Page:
Virginia rose is native across most of the eastern U.S., though a cultivated form exists that is invasive in Europe. Of course, it wasn't blooming either when I started working with Charlie.
Virginia Rose (Rosa virginiana)
 "I don't know, can you?" he growled at me, hardly looking up. When I say "growled," I mean that his voice was gruff, like he wanted me to go away. He does that a lot, but I used to have this dog who would growl at strangers just because he wasn't sure what they were going to do. Once you proved to him you were friendly, he stopped growling. And I didn't want to go away. I didn't think Charlie was being a smart-ass about my saying "can" instead of "may," either, though he is usually a smart-ass when he's not growling, I know that much. I think he was just asking me a question. Not everyone can help in a garden, after all.

"I don't know," I told him, "because I don't know what you want done or how you want it done. All standards are local, and I don't know yours. But I used to work for a gardener, and if you tell me what to do I will do it." He smiled, briefly.

"Which of these plants do you know?" He asked, growling again and gesturing at the garden.

"Only the roses, junipers, and the hydrangeas, and not to species," I told him. "It looks like you plant with natives, not the ornamentals I used before." My being able to speak the right language won me an approving grunt. He asked me a few more questions, and then set me to cleaning the beds ahead of his planting.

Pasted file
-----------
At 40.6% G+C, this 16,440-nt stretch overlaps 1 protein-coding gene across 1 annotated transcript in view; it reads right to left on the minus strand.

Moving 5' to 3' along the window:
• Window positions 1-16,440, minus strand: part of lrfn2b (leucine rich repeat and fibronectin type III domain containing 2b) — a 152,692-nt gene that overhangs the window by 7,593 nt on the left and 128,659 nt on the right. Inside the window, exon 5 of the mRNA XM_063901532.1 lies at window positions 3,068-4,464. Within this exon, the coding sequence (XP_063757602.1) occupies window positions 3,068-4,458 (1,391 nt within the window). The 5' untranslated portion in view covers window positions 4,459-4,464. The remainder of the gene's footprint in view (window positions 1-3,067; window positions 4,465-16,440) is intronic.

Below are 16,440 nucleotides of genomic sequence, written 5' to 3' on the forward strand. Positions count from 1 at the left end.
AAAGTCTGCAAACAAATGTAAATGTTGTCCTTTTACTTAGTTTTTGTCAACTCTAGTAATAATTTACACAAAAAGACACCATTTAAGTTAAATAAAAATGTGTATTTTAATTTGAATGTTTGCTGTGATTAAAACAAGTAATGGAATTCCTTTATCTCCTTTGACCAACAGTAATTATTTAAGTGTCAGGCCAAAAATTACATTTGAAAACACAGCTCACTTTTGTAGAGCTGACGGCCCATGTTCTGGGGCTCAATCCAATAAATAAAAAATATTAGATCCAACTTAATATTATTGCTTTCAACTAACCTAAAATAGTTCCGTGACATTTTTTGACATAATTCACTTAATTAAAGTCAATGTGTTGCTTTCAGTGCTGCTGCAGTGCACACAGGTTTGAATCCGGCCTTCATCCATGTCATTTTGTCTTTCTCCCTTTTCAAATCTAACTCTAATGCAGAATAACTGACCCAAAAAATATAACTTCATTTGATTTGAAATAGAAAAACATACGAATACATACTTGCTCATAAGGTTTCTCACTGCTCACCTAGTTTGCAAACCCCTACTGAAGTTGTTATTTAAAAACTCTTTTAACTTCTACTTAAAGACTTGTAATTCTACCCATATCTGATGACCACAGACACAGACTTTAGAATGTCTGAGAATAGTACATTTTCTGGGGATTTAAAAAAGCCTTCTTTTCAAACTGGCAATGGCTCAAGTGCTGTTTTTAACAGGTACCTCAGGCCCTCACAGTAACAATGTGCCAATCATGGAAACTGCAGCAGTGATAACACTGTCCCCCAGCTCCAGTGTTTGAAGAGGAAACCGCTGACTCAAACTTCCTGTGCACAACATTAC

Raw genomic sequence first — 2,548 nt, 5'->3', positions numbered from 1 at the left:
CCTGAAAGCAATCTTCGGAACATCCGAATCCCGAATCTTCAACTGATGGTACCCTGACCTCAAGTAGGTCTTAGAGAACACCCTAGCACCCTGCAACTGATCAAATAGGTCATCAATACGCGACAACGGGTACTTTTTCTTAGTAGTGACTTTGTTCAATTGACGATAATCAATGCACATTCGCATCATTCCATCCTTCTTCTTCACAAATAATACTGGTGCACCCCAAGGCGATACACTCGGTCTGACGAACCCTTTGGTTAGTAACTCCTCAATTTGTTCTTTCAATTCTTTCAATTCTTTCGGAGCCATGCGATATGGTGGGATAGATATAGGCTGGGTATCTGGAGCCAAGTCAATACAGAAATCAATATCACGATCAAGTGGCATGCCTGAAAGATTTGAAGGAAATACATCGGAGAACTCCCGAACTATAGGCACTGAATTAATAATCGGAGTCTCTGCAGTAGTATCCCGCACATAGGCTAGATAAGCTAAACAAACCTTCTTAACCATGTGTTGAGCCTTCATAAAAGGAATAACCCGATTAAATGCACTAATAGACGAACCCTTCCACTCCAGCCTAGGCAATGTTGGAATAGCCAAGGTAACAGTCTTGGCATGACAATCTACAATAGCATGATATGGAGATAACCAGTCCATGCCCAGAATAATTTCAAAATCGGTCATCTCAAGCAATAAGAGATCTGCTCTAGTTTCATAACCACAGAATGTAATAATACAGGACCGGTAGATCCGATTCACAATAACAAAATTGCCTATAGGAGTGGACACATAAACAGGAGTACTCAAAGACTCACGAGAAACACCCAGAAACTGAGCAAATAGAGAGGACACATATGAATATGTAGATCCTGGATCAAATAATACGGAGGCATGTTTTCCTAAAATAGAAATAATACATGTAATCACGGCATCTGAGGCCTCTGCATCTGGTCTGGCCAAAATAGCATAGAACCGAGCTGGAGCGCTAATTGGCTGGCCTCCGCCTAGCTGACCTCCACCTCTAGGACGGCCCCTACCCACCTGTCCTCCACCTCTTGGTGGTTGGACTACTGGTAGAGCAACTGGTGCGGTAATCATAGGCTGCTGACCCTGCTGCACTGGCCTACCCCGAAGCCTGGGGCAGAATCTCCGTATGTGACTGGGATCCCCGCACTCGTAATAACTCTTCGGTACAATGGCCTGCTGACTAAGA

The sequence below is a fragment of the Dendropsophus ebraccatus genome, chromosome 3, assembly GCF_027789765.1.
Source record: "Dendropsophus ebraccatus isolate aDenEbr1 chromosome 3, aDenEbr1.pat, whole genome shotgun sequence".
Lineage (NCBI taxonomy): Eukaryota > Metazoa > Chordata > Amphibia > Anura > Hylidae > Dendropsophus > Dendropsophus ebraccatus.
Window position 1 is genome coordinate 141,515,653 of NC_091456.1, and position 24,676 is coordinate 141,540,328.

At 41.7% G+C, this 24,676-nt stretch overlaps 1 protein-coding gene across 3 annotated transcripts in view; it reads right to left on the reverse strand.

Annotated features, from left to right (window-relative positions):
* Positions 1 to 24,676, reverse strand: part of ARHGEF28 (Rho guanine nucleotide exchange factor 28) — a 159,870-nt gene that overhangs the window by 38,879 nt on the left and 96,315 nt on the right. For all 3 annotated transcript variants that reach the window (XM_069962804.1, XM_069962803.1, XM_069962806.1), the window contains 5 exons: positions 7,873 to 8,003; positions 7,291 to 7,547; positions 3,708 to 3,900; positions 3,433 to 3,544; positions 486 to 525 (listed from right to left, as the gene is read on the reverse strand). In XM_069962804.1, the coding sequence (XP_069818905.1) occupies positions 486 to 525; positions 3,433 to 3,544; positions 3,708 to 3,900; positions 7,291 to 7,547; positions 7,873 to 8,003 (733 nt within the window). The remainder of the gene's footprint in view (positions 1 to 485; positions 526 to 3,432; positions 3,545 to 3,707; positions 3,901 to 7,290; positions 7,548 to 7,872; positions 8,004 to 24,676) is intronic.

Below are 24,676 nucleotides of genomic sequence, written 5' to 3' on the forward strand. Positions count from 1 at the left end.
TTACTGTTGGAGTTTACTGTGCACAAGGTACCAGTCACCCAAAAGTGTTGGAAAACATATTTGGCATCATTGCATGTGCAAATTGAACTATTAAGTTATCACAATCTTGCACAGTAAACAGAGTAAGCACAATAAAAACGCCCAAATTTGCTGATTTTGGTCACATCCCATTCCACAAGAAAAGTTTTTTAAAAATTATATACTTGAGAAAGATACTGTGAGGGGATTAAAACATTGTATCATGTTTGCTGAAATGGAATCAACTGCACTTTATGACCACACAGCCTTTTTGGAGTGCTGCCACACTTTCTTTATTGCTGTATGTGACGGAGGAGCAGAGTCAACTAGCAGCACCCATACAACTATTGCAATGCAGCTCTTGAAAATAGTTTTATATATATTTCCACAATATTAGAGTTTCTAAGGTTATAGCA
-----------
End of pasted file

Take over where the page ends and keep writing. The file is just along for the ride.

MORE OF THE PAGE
We didn't talk much, except when he gave me instructions or warned me away from the juniper where the wasps were starting a nest. When I asked if he was going to leave the nest there, he told me that "we sting worse than they do. You allergic?"

"To bee stings, no. To people stings? Yeah, kind of." That made him laugh.

Red cedar looks like arbor vitae, but is actually a juniper. The way to tell them apart is the foliage. Both have tiny scales, rather than needles, but arbor vitae, or white cedar, has flat twigs with flat, smooth scales, and red cedar has square twigs with prickly scales or spines.
Red Ceder (Juniperus virginiana)
 "You and me both," he told me. And we kept working. The day was sunny and warmish, and the dirt and the plants felt good on my hands. Charlie had taken his shoes off, and I followed his lead. The grass and leaf mulch felt good on my toes.

Towards one o'clock (when we both had to get to Ecology class) he introduced me to the plants, pointing out one or two details from each that would help me identify them, and a few words about why each was in the garden where it was. I've never met anyone else so efficient at explaining such things. It's like he knows what questions I have before I do, knows exactly what to tell me so the plant will stick in my mind. Like, the difference between common juniper and red ceder, which is also a juniper, is growth habit and the fact that the former has leaf scales with a white stripe underneath.

"We'll see how many of those you remember," Charlie told me when we parted, which seemed like a good sign. I've already decided I'll try to work with him again, and if he growls at me that's just too bad.

[Next Post: April 5th: The Drunk's Club]